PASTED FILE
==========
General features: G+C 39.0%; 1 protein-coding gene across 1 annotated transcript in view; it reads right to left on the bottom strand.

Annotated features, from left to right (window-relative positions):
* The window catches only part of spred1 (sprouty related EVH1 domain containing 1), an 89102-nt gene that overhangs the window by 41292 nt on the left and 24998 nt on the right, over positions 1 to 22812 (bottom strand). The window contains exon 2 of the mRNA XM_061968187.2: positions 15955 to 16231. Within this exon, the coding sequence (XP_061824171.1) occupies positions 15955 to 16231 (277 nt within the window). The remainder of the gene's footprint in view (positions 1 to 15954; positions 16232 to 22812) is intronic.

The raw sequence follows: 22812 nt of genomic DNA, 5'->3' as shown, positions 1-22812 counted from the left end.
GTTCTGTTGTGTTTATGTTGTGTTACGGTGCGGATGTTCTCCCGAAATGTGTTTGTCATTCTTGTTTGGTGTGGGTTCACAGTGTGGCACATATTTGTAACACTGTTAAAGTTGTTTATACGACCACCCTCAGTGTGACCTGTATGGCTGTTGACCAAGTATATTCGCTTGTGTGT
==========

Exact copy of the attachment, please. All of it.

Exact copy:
General features: G+C 39.0%; 1 protein-coding gene across 1 annotated transcript in view; it reads right to left on the bottom strand.

Annotated features, from left to right (window-relative positions):
* The window catches only part of spred1 (sprouty related EVH1 domain containing 1), an 89102-nt gene that overhangs the window by 41292 nt on the left and 24998 nt on the right, over positions 1 to 22812 (bottom strand). The window contains exon 2 of the mRNA XM_061968187.2: positions 15955 to 16231. Within this exon, the coding sequence (XP_061824171.1) occupies positions 15955 to 16231 (277 nt within the window). The remainder of the gene's footprint in view (positions 1 to 15954; positions 16232 to 22812) is intronic.

The raw sequence follows: 22812 nt of genomic DNA, 5'->3' as shown, positions 1-22812 counted from the left end.
GTTCTGTTGTGTTTATGTTGTGTTACGGTGCGGATGTTCTCCCGAAATGTGTTTGTCATTCTTGTTTGGTGTGGGTTCACAGTGTGGCACATATTTGTAACACTGTTAAAGTTGTTTATACGACCACCCTCAGTGTGACCTGTATGGCTGTTGACCAAGTATATTCGCTTGTGTGT